I don?t think absence makes the heart grow fonder, I think it just makes people forget how stupid they sound using the word ‘fond’.
I?ve been feeling very homesick recently and am all excited about going back to London this week. I don’t know where these bouts of nostalgia come from. I’m not terribly patriotic – I’ve never waved at the Queen or bought one of her tea-towels. I don?t brag to Austinites about being British, except for acknowledging that we?re far more intelligent, sophisticated and better at comedy than the rest of the world. But apart from that.
I?m ostensibly going back to help organise my mum?s birthday celebrations this summer. She?ll be 80, so there won?t be any surprise elements to the party. Though there’s a strong chance that she?ll forget everything I?ve told her so the whole thing may still come as a surprise. Except, I hope, the fact that it?s her birthday. Because that?d be awkward if she?d already made plans to take the village pensioners special bus to the giant Tesco?s supermarket.
If you knew the mark-up that Lurcock’s, the local delicatessen and village store puts on a jar of Monsigneur Olivetti’s olive tapenade you?d realise what a lifeline this monthly service is.
The ?party? will in fact be a lunch in the function room of the Dog and Bear pub, attended by a variety of old people from the village, a few old people from London, possibly the driver of the bus to Tesco?s and any living relatives. I think the key to a successful party at this age is to invite anyone, whether you know them or not. Surround yourself with a variety strangers. Far better to do this now than to wait until your funeral when you won’t be able to peer at them suspiciously. Although hats off to you if you could. But I think they tape your eyeballs.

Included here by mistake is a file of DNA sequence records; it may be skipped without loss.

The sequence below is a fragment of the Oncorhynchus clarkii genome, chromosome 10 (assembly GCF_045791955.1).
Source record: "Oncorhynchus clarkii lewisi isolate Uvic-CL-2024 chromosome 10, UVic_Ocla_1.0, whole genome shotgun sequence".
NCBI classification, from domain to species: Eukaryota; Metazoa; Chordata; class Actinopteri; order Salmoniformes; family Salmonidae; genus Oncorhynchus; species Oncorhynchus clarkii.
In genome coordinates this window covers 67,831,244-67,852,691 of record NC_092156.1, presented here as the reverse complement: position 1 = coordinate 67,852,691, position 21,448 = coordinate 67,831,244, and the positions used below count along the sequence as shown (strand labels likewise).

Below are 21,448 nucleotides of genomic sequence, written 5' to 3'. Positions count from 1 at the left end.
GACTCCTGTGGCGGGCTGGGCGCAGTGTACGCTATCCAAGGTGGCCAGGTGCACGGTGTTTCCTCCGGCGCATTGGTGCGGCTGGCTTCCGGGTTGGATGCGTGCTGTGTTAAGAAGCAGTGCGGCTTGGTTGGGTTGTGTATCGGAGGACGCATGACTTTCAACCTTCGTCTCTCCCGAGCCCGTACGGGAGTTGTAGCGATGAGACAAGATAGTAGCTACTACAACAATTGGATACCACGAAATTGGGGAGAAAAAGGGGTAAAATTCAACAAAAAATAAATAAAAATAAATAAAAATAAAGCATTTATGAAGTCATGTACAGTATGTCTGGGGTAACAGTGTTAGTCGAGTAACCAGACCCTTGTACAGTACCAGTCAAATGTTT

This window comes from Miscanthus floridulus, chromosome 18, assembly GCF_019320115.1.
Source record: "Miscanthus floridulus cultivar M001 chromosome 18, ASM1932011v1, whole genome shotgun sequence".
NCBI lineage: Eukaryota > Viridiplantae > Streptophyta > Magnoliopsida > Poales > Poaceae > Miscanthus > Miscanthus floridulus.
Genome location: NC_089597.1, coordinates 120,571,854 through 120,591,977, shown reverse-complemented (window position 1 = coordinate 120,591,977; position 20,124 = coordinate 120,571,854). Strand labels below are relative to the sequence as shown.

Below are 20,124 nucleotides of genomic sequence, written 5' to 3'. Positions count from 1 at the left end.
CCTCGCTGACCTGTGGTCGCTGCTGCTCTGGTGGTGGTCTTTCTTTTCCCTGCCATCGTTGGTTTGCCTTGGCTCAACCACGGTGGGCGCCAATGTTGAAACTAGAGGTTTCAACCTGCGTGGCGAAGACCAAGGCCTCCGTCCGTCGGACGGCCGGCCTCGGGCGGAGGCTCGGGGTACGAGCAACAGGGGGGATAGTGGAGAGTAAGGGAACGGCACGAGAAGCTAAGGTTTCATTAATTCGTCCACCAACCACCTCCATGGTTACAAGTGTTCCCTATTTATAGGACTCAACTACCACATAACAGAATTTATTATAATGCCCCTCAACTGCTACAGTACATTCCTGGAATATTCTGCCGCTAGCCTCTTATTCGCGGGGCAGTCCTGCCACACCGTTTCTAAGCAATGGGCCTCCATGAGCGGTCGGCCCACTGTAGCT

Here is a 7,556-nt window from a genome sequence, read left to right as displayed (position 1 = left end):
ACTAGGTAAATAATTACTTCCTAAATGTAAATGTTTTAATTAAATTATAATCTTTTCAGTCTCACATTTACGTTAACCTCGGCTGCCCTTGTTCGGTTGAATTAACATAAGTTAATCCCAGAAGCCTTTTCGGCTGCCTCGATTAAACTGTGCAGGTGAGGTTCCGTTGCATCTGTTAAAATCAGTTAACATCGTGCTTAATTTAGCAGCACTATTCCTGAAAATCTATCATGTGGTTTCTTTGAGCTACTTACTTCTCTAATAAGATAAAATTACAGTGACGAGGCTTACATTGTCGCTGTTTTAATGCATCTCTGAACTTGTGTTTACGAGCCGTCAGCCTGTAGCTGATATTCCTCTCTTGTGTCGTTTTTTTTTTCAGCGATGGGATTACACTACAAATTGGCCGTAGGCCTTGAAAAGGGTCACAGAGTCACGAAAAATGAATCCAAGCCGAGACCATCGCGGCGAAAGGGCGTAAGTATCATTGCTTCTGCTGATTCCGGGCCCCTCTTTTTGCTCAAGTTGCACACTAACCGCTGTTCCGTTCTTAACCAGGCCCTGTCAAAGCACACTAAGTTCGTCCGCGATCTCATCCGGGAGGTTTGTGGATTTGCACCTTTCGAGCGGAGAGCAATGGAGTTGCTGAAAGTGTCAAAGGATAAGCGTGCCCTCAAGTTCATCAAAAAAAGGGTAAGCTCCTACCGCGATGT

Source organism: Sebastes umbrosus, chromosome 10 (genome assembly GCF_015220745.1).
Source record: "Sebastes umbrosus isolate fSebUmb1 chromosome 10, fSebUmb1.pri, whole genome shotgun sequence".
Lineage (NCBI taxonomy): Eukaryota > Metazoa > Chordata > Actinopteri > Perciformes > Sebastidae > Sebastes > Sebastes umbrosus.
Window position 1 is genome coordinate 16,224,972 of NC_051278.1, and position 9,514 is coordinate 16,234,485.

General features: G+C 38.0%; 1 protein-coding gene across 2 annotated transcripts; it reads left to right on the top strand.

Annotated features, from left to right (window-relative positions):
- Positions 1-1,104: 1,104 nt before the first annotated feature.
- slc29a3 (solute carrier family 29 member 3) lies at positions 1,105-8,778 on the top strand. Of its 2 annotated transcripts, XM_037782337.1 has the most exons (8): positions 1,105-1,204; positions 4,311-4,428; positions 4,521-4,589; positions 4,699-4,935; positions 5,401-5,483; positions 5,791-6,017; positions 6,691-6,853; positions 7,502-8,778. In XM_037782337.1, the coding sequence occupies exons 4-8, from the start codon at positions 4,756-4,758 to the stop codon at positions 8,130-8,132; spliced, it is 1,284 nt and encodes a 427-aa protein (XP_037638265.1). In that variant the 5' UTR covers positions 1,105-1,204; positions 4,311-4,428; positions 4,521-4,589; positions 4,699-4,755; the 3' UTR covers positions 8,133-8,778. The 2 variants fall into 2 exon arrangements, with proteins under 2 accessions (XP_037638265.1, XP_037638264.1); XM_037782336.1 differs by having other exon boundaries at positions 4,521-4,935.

The timing of my trip has worked out well because I?ll be there for mother?s day – the English version. Usually I forget the date and then lie about how I prefer to celebrate American mother?s day. Which of course makes no sense at all but I?m always grateful for the second chance. I?ll see my brother Miles too. But every silver lining has a cloud.
I’m also looking forward to time on my own in a city that I love and am so familiar with. To feel like I belong, only to find out that I don’t. Puzzling over the new-fangled ticket dispensers for the tube, restraining myself from asking everyone how they are, fuddling over correct change and having to work really hard to pronounce the letter ‘t’. It puts me right into tourist-class. I may as well go to Buckingham Palace and get the tea-towel and the nodding corgi.
But I’ve been working hard on the drinking and I’m hoping that the insulating layer of fat will protect me from natural or man-made attacks.